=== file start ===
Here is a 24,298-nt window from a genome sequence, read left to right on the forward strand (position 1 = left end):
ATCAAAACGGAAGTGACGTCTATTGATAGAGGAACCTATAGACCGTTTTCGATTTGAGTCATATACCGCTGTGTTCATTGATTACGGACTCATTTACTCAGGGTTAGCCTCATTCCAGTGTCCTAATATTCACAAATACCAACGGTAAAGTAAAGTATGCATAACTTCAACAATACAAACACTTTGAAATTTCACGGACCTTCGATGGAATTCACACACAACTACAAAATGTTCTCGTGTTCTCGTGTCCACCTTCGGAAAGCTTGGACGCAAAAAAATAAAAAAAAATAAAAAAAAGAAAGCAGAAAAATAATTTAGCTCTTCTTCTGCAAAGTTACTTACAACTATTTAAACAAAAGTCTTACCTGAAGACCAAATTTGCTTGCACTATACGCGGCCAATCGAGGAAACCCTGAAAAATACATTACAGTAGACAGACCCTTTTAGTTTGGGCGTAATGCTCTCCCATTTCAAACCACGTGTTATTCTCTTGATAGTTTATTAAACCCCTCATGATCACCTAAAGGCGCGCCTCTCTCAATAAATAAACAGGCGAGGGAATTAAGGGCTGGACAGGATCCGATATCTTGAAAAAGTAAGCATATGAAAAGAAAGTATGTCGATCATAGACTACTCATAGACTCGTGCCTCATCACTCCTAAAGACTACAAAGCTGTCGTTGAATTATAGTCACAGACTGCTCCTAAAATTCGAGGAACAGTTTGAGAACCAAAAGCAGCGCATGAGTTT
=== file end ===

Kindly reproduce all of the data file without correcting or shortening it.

Here is a 24,298-nt window from a genome sequence, read left to right on the forward strand (position 1 = left end):
ATCAAAACGGAAGTGACGTCTATTGATAGAGGAACCTATAGACCGTTTTCGATTTGAGTCATATACCGCTGTGTTCATTGATTACGGACTCATTTACTCAGGGTTAGCCTCATTCCAGTGTCCTAATATTCACAAATACCAACGGTAAAGTAAAGTATGCATAACTTCAACAATACAAACACTTTGAAATTTCACGGACCTTCGATGGAATTCACACACAACTACAAAATGTTCTCGTGTTCTCGTGTCCACCTTCGGAAAGCTTGGACGCAAAAAAATAAAAAAAAATAAAAAAAAGAAAGCAGAAAAATAATTTAGCTCTTCTTCTGCAAAGTTACTTACAACTATTTAAACAAAAGTCTTACCTGAAGACCAAATTTGCTTGCACTATACGCGGCCAATCGAGGAAACCCTGAAAAATACATTACAGTAGACAGACCCTTTTAGTTTGGGCGTAATGCTCTCCCATTTCAAACCACGTGTTATTCTCTTGATAGTTTATTAAACCCCTCATGATCACCTAAAGGCGCGCCTCTCTCAATAAATAAACAGGCGAGGGAATTAAGGGCTGGACAGGATCCGATATCTTGAAAAAGTAAGCATATGAAAAGAAAGTATGTCGATCATAGACTACTCATAGACTCGTGCCTCATCACTCCTAAAGACTACAAAGCTGTCGTTGAATTATAGTCACAGACTGCTCCTAAAATTCGAGGAACAGTTTGAGAACCAAAAGCAGCGCATGAGTTT